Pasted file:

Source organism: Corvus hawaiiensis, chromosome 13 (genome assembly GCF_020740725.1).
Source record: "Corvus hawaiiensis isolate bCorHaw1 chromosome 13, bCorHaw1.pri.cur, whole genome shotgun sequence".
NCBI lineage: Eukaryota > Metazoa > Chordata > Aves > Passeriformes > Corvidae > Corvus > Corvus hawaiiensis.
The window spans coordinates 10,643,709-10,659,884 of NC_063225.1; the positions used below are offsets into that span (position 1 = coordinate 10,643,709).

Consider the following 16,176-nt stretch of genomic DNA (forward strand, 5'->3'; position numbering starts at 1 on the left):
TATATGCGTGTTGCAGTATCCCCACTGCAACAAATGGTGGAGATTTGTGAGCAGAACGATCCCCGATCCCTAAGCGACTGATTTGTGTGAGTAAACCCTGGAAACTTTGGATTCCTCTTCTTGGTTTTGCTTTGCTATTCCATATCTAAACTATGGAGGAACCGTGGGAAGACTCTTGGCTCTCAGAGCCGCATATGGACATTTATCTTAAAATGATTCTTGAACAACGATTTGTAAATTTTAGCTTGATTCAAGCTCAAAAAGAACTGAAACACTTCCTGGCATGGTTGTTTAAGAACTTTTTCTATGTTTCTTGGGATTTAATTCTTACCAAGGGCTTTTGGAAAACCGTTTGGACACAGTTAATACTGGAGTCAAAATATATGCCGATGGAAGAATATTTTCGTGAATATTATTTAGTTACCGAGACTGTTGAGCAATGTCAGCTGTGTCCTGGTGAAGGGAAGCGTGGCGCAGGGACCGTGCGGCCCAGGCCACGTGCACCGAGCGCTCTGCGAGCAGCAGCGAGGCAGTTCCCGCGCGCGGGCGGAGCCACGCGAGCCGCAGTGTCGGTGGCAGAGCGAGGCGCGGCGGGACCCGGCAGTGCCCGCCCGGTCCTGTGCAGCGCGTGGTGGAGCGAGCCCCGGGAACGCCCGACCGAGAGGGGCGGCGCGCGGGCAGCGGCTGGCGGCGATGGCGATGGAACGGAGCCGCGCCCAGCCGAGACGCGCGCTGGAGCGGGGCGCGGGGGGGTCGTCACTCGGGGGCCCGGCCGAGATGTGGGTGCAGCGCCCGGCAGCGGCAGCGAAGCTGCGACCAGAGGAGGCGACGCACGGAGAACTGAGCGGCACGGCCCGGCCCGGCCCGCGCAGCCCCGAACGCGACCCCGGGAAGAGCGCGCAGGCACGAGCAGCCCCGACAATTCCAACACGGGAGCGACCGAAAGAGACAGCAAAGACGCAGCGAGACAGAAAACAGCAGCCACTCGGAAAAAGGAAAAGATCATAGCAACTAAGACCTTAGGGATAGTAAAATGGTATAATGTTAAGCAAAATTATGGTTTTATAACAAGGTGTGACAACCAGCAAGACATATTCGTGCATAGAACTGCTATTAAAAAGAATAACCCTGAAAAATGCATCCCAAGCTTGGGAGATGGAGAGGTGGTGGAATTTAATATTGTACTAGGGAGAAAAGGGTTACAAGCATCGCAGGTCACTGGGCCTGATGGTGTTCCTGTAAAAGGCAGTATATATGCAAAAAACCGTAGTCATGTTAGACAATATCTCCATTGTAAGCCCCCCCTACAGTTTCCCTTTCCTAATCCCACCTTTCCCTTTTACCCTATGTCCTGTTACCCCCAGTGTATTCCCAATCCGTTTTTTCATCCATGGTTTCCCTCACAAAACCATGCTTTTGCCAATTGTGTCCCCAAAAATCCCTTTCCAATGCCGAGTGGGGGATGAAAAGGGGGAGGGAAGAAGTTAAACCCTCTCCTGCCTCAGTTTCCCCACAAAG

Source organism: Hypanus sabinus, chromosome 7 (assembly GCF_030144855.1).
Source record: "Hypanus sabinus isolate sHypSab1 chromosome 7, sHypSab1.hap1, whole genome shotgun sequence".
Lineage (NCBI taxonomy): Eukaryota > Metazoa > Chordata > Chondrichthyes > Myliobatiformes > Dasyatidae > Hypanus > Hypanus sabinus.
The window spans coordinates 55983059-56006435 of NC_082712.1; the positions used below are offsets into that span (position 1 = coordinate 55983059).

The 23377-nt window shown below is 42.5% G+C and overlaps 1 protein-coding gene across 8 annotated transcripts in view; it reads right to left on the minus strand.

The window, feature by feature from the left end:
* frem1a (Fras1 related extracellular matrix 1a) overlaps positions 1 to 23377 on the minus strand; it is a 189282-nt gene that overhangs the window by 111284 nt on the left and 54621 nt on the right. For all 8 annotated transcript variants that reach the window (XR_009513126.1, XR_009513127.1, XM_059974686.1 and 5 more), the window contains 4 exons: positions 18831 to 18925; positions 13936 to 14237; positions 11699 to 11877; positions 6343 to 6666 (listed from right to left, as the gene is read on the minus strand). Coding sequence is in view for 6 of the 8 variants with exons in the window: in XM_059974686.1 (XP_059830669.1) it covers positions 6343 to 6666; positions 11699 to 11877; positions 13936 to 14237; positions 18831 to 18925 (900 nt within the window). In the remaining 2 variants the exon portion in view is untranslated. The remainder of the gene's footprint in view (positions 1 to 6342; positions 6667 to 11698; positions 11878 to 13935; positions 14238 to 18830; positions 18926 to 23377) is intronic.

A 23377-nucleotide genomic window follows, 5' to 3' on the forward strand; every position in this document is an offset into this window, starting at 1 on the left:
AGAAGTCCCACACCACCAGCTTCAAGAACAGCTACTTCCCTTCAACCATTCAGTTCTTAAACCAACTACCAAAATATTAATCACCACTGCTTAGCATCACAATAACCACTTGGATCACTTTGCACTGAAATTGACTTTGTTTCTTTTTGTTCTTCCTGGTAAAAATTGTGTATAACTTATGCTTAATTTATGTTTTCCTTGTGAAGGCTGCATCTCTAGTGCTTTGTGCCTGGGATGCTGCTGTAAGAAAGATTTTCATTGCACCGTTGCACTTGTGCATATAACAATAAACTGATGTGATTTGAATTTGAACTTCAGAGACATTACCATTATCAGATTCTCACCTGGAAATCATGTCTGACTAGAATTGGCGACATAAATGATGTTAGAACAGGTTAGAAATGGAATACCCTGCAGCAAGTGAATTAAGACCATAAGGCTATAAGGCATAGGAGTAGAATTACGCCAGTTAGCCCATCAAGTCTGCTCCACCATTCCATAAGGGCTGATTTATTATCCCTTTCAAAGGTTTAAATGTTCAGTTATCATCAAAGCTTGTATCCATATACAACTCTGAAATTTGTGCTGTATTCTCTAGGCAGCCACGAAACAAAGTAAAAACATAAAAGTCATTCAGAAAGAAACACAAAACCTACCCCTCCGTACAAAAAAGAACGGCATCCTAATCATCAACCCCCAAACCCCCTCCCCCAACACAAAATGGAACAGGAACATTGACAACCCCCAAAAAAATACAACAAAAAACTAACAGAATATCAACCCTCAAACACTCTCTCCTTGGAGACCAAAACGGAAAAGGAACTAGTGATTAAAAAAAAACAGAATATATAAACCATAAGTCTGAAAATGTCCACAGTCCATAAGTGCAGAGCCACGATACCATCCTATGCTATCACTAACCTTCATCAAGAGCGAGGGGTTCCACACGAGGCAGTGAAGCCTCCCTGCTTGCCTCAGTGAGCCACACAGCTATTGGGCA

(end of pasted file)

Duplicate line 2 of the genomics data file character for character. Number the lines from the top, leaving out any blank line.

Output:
Source record: "Corvus hawaiiensis isolate bCorHaw1 chromosome 13, bCorHaw1.pri.cur, whole genome shotgun sequence".